Worrying findings: Most fifth graders can’t read this headline

Published: January 17, 2014
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Report paints gloomy picture of education in country. PHOTO: AFP

Report paints gloomy picture of education in country. PHOTO: AFP

ISLAMABAD: 

In rural areas 21% of children are out-of-school, compared to 8% in urban areas, while English only 43% of fifth graders surveyed could read English at a second-grade reading level.

The figures were revealed in the Annual Status of Education Report (ASER)-2013, launched at the Pak Secretariat on Thursday. The survey has been conducted in 138 rural districts and 13 urban centres. The report paints a grim picture of education and the disparities in rural and urban areas in terms of enrolment, quality and reading levels.

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Idara-e-Taleem Aagahi (ITA) Director Programme Bela Raza Jamil presented the facts and figure about the survey of 240,000 rural and 14,158 urban children.

Comprehension

In the rural survey, only 50% of children in grade-five could fluently read text in Urdu, Sindhi or Pashto, while only 43% children in class five can do two-digit division. In urban areas the number only slightly better, with 55% able to read the languages, 59% able to read English at the same level, and 51% able to do simple division.

School facilities

In rural areas, student attendance was 81%, while teachers’ attendance was 86%. Only 47% of rural schools had working toilets. Attendance in urban areas was even lower — 74% for students and 77% teachers.

Gender disparity

Unlike past surveys, boys outperformed girls in literacy and numeracy skills in rural Pakistan, as 46% of boys were able to read in Urdu, Sindhi or Pashto compared to 40% of girls.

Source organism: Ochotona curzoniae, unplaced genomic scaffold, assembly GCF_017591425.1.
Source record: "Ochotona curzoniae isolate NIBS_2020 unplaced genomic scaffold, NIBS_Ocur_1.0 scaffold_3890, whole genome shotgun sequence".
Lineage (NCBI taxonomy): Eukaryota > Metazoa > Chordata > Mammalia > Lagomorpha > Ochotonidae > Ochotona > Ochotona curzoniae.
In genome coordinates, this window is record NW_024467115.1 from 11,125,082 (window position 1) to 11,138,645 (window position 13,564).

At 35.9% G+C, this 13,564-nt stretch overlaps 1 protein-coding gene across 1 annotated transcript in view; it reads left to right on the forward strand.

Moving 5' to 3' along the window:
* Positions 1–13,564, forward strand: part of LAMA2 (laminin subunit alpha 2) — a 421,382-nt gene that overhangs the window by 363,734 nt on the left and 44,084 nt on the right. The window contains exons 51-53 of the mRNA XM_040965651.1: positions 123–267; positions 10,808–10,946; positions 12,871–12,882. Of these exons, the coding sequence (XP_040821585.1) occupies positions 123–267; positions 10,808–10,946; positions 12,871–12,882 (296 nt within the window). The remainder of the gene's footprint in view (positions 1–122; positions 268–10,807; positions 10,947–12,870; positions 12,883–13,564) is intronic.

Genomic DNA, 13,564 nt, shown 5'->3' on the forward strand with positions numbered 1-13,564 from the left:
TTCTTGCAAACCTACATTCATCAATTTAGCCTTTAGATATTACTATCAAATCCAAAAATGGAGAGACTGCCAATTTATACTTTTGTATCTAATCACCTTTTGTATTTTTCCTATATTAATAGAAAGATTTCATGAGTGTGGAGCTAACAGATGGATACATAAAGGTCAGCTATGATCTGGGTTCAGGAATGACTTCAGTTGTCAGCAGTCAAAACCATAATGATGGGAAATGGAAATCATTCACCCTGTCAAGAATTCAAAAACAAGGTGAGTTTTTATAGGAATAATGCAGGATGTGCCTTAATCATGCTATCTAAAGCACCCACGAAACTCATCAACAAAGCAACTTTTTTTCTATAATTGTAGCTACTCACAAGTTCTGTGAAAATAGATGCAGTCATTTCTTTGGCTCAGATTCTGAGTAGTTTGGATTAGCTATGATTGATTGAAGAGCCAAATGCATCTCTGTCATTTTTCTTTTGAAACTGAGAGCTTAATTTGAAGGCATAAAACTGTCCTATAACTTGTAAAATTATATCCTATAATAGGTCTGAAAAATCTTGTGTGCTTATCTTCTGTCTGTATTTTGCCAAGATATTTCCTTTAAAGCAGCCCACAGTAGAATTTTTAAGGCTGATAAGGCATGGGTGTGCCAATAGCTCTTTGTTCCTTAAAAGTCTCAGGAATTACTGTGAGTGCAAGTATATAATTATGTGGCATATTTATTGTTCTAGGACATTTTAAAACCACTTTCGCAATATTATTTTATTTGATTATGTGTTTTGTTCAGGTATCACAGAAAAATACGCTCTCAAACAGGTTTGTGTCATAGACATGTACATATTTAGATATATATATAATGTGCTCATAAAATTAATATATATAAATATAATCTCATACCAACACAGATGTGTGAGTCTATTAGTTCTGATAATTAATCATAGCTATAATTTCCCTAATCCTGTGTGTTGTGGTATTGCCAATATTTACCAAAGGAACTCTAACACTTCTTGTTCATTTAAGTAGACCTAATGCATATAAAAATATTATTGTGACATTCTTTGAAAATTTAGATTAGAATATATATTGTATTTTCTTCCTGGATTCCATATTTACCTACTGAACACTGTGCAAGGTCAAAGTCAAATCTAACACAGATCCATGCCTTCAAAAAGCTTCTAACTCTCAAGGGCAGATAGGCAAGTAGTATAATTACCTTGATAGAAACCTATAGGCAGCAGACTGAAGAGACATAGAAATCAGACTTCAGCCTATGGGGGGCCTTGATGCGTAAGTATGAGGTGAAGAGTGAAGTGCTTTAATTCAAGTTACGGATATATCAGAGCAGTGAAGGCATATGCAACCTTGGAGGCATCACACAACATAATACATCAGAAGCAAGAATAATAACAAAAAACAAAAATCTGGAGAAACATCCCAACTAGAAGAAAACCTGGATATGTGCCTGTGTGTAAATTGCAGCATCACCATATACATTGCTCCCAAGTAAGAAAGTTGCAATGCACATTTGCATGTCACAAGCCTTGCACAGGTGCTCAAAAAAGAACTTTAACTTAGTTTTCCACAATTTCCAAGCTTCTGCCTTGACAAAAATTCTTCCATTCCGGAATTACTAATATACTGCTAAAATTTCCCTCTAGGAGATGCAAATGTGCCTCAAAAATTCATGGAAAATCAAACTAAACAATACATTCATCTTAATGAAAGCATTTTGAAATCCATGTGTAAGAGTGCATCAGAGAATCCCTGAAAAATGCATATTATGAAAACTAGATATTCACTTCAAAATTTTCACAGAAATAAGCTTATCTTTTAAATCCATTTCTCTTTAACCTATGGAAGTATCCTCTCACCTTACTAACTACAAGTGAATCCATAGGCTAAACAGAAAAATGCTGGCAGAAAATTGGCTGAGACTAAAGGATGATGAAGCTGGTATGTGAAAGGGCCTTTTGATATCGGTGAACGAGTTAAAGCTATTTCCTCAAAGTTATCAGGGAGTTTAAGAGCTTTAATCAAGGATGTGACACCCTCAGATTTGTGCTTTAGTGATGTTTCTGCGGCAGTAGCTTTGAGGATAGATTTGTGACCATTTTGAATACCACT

Literacy rate of mothers

Education levels of the mothers of the children surveyed in urban areas are twice as high as the education level of mothers in rural areas. Around 60% of urban mothers had completed at least primary education, whereas only 24% of the mothers in rural areas had primary education.

“This is the indicators which demands education of more mothers to increase enrollment,” said.

Tuition culture

This culture was seem dominating the urban culture as 70% of children of this group are taking paid private tuition compared to 30% in rural areas.

Jamil was of the view that the prevalent trends of tuition placed a question mark over Article 25-A of the constitution.

Multi-grade phenomenon

Multi-grade teaching is much higher in rural areas, where 48% of second-graders were found sitting in classes of other levels, compared with 22% in urban areas.

Minister for Planning and Development Ahsan Iqbal commented the status of education was a shame for the country.

“The future of nations depends on knowledge, but sadly, we are far behind our neighbours. Only education could help win us in the modern age,” he said.

“After the passage of 18th Amendment provinces were more responsible than ever, but there is a need for an integrated policy so that all could move ahead in an amicable way,” the minister added.

Later, the minister hinted that a body has been formed for the selection of a Higher Education Commission
(HEC) chairman and best person would be picked for it because in the coming years, the role of the latter would be more demanding and challenging.

Published in The Express Tribune, January 17th, 2014.

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Reader Comments (1)

  • yousafhaque
    Jan 17, 2014 - 10:45PM

    Watch out ET people of Pakistan are so worried and ‘concerned’ about Education that space-for-comments here on this article is going to fall short Recommend

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